Mind the energy gap

Nations are building a new green-energy infrastructure to boost economic activity following the Covid-19 pandemic. So, what will the oil majors do as the race to net-zero accelerates?

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  1. Charles Stanley

They cannot both be right.

Opec and the wider oil industry tell us they will be ‘back to normal’ soon, whilst advanced country governments want to speed along the track to net zero. Opec thinks it will be back to selling 100 million barrels of oil a day by the end of this year, recovering the lost output of the pandemic period.

The cartel looks forward to many more years of earning good money from providing oil and gas for the world's transport, heating and industrial processes. There are huge reserves, amounting to some 47 years output at current extraction rates. The industry is still looking for more reserves, which it usually finds. Opec plans to gradually restore the production cuts initiated when the pandemic slashed demand. It favoured a period of demand outstripping supply so there is a stock reduction and firmer prices.

The major governments assure us the world economy is going to move out of fossil fuels. They look forward to an electric revolution, removing the need for most oil and gas to power vehicles and heat homes. The talk is of stopping oil and gas companies searching for more reserves and persuading or making them wind down their conventional fossil-fuel businesses in good time to reach a global net-zero by 2050.

This year is about detailed plans with intermediate targets for 2025 and 2030 that bite. Companies such as Total and BP have sought to set out their own plans to transit from dependence on oil and gas to the provision of a wider array of renewables and clean energy. Total rebranded its company as Total Energies to express its intent. BP has had several launches of its green ambitions.

Oil pressures build

In recent days, the government and the investment community got tougher with the oil majors. They are looking for big steps, not greenwash. The national plans for carbon reduction are to include tougher shorter-term targets.

In a Netherlands court, Shell was told it had to cut its output of CO2 by 45% on 2019 levels as soon as 2030. Doing that would require major change. It will appeal and probably look at how far the enforcement powers of Netherlands jurisdiction run. It will also be influenced by it as a sign of the times and trends. Exxon lost three ballots relating to board appointments and has ended up with 3 out of the 12 people on the board representing a new activist group of shareholders who want the company to draft a much more demanding plan for energy change.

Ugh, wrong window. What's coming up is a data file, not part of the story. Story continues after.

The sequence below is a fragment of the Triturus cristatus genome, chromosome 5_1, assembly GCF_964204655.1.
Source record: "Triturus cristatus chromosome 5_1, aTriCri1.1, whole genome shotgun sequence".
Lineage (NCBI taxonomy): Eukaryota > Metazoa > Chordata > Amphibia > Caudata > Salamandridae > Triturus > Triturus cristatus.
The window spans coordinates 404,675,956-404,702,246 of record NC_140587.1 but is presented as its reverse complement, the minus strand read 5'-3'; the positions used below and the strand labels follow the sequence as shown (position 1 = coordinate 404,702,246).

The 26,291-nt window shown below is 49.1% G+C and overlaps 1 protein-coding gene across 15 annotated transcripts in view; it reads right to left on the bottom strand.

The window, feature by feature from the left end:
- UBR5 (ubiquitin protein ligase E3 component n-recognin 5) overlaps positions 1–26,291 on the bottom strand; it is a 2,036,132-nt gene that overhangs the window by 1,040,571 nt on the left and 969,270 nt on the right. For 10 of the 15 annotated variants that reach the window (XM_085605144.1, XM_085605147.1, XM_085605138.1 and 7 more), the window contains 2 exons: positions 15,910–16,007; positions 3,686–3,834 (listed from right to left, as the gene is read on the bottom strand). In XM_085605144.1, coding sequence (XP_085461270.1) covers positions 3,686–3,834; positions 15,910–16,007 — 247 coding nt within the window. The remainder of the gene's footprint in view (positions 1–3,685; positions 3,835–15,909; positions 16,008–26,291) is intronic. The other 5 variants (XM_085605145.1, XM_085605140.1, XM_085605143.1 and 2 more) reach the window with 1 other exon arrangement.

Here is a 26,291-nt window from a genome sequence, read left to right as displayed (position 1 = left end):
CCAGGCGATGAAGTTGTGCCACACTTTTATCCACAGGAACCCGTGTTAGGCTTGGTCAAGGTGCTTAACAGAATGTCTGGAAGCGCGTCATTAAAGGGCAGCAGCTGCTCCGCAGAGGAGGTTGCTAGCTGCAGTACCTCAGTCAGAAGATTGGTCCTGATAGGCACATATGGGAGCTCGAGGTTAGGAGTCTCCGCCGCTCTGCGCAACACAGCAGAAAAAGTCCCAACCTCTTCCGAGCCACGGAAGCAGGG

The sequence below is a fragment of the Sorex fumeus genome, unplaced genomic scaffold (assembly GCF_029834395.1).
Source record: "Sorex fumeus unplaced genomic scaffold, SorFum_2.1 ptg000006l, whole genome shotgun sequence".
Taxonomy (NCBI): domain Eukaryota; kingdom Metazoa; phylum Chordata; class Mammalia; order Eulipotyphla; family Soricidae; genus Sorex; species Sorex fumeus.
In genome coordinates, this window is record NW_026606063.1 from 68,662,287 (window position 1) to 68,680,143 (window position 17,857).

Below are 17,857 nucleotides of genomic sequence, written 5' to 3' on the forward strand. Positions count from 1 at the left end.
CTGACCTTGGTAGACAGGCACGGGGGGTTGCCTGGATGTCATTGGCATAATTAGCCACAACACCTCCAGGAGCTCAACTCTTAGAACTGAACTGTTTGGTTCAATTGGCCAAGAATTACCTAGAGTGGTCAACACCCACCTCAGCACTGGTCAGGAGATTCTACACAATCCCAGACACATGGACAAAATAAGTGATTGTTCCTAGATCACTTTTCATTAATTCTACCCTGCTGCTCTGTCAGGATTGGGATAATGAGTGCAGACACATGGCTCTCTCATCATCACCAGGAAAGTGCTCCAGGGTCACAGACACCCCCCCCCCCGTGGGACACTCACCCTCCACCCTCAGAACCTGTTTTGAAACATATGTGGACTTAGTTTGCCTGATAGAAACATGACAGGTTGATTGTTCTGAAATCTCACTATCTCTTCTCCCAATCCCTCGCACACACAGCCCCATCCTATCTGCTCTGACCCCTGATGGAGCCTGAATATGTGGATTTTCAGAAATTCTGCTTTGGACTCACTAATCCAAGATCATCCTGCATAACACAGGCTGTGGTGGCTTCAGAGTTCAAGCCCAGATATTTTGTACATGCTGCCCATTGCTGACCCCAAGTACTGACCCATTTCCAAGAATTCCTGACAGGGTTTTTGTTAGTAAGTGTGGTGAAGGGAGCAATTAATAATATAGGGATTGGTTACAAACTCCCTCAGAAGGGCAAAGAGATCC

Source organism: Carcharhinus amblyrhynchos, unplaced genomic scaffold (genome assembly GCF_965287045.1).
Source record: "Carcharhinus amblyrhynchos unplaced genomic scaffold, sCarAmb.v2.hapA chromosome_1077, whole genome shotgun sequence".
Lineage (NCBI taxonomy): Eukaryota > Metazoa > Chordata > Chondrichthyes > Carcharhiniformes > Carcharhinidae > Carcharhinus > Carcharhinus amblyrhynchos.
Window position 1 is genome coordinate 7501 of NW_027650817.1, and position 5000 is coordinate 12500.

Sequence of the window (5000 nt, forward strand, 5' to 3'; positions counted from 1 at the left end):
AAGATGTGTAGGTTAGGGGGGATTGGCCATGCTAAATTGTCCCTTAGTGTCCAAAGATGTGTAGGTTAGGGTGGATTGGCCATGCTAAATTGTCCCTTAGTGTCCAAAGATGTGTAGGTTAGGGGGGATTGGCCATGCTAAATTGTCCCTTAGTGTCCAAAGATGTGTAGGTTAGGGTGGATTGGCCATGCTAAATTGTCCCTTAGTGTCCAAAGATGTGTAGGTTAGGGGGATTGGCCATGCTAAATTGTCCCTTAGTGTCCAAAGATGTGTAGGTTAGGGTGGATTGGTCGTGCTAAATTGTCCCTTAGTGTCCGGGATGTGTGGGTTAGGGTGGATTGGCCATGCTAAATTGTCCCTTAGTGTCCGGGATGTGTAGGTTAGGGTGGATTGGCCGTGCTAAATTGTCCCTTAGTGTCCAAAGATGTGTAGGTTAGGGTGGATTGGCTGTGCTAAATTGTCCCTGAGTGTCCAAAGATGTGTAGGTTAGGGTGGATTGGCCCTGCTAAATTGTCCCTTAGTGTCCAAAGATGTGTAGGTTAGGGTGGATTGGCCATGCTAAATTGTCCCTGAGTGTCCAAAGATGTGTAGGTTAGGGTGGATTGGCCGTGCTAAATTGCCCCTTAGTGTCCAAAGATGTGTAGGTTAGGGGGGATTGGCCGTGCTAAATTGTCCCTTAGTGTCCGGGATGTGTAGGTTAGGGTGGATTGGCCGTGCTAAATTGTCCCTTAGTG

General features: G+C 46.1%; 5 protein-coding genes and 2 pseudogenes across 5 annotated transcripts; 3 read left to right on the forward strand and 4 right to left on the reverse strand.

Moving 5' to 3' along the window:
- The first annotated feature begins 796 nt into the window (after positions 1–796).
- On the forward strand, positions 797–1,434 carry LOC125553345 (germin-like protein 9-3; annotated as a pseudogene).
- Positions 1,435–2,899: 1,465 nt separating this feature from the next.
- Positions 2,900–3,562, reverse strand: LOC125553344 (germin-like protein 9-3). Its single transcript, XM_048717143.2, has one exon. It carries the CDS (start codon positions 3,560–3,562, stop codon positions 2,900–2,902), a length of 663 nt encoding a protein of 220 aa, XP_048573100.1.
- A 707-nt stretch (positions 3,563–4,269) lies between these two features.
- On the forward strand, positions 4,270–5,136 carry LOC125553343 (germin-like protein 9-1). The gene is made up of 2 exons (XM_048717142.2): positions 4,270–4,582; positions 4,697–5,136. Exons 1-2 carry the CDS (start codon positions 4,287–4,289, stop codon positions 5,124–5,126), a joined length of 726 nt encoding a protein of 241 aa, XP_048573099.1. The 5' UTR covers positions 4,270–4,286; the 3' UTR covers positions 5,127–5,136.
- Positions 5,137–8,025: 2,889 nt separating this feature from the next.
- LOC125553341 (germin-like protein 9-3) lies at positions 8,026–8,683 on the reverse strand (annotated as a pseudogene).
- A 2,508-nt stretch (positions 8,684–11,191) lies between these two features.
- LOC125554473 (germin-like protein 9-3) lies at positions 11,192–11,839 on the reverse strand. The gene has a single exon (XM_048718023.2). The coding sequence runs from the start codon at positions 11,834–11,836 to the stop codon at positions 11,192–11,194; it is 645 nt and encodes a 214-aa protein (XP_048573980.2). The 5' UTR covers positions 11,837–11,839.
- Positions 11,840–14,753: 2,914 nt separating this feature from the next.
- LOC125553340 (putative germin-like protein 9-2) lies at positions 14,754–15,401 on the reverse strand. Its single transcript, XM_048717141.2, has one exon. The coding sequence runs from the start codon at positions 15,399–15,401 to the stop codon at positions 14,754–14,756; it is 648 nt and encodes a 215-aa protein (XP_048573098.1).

We can see what these oil majors are likely to do. They will look to sell off some of their production assets and oil reserves to private interests or companies in less green jurisdictions, whilst investing heavily in green energy sources. They may well look to the way large mining companies have handled the green aversion to coal investment. Anglo American is offering shares in a coal company to all existing shareholders, so shareholders themselves decide whether to divest coal or not. RTZ has sold its coal mines and BHP has pledged to. Oil companies can start to do the same with their oil interests as they transit to electricity companies.

BP has set itself the target of getting to 20GW of renewable electricity by 2025 and 50GW by 2030. To do so it is paying high prices for everything from wind farm blocks in the Irish Sea to solar farms in the US and Greek renewables. Some say it is paying too high a price in its enthusiasm to reposition. Shell has bought solar interests in Spain, is entering a joint venture in green hydrogen in Hamburg and has bought Ubitricity charging points in Europe. ENI aims for 60GW of renewables by 2050.

Markets have to decide how feasible it is for the world's oil majors to transform into energy companies mainly reliant on renewable electricity and other forms of green energy including hydrogen.

Opec thinks the pace of change will be slow, with traditional oil and gas demand held up by the growth of emerging economies whilst advanced countries try to cut their demand. They think their existing business model has many more years’ life in it. The advanced country governments are impatient to see more rapid progress.

What is for sure is the governments, the oil majors and many investing institutions will direct huge amounts of new capital into alternative energy. This will bring forward more wind and solar farms, more hydrogen plants and more batteries. It will also sustain already-high valuations and often chase them higher, offering opportunity for the early backers. It may leave some of the later investors holding new energy investments that offer low yields given their high starting valuations. Smaller entrepreneurial businesses will find willing buyers in this climate if they seek to cash in on some sky-high valuations brought on by a shortage of targets.

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